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New defense chief vows to strengthen SKorea's posture against NKorean nuclear threat

New defense chief vows to strengthen SKorea's posture against NKorean nuclear threat

South Korea's new defense minister vowed Friday to beef up the country's defenses against a possible threat from a nuclear North Korea, amid deepening instability on the Korean peninsula.
The military "will intensively strengthen monitoring and intelligence capabilities, precision attack forces and (its) nuclear defense posture," Kim Jang-soo said in his inaugural speech, according to a transcript provided by his office.
Kim also stressed that he will develop an "optimal combined defense posture" with the United States based on the "solid South Korea-U.S. alliance."
Speaking to top South Korean and U.S. military officials, he said the North's missile and nuclear tests have deepened regional instability. He added that the South Korean military will back Seoul's efforts to resolve the nuclear dispute peacefully.
The North agreed recently to return to six-party talks on its nuclear program, ending a yearlong boycott after Washington imposed financial restrictions on North Korea over alleged money laundering and counterfeiting.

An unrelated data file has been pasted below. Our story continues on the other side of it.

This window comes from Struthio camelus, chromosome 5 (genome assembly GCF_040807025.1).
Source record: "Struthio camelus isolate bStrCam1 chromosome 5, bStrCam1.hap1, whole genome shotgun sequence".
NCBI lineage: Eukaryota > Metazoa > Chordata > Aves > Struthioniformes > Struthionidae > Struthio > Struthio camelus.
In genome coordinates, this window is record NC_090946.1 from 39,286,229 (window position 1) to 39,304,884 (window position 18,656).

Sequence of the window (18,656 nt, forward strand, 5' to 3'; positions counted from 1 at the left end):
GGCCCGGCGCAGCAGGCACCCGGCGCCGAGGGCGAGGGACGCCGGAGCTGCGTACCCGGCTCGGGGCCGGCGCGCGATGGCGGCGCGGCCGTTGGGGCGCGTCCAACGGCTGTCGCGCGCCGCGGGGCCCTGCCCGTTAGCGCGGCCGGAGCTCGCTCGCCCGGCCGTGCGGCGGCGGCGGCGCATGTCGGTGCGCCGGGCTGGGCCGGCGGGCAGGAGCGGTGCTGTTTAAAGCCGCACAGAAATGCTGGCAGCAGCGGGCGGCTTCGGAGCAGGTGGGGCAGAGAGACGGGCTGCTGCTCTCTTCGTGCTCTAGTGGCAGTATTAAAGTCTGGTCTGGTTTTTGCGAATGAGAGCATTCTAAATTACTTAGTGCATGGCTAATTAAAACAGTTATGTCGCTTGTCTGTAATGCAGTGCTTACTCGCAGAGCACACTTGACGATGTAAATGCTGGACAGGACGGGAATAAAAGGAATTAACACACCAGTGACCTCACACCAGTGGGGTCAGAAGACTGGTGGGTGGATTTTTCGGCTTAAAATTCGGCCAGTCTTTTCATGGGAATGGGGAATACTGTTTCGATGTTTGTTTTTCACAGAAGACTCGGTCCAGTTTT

The talks involving the two Koreas, the U.S., China, Russia and Japan are expected to resume next month.
Kim replaced Yoon Kwang-ung as defense minister earlier this month, as part of a reshuffling of key Cabinet security posts by President Roh Moo-hyun in the wake of North Korea's nuclear test on Oct. 9.
Kim also said he will consult with the United States to ensure that South Korea's position on regaining wartime control of its forces from Washington is reflected in any new defense agreement.
South Korea transferred control of its forces to a U.S.-led U.N. command in 1950 that helped the country repel invading communists from North Korea during the 1950-53 Korean War.
While peacetime control of the military was given back to the South in 1994, the U.S. is supposed to take control of the military if war breaks out on the Korean peninsula.
Last month, South Korea reached an agreement with the United States to retake full wartime operational control of South Korean forces from the U.S. sometime between 2009 and 2012.
The issue has been a hot topic in South Korea for months, with conservatives, including some of the country's former defense ministers, claiming that the transfer is premature and would weaken the alliance, thus undermining deterrence against the North Korea.
Roh, who has asserted a foreign policy less dependent on Washington, has called for the transfer of command, saying that leaving control with the United States is a slight to national sovereignty.


Updated : 2021-10-21 18:28 GMT+08:00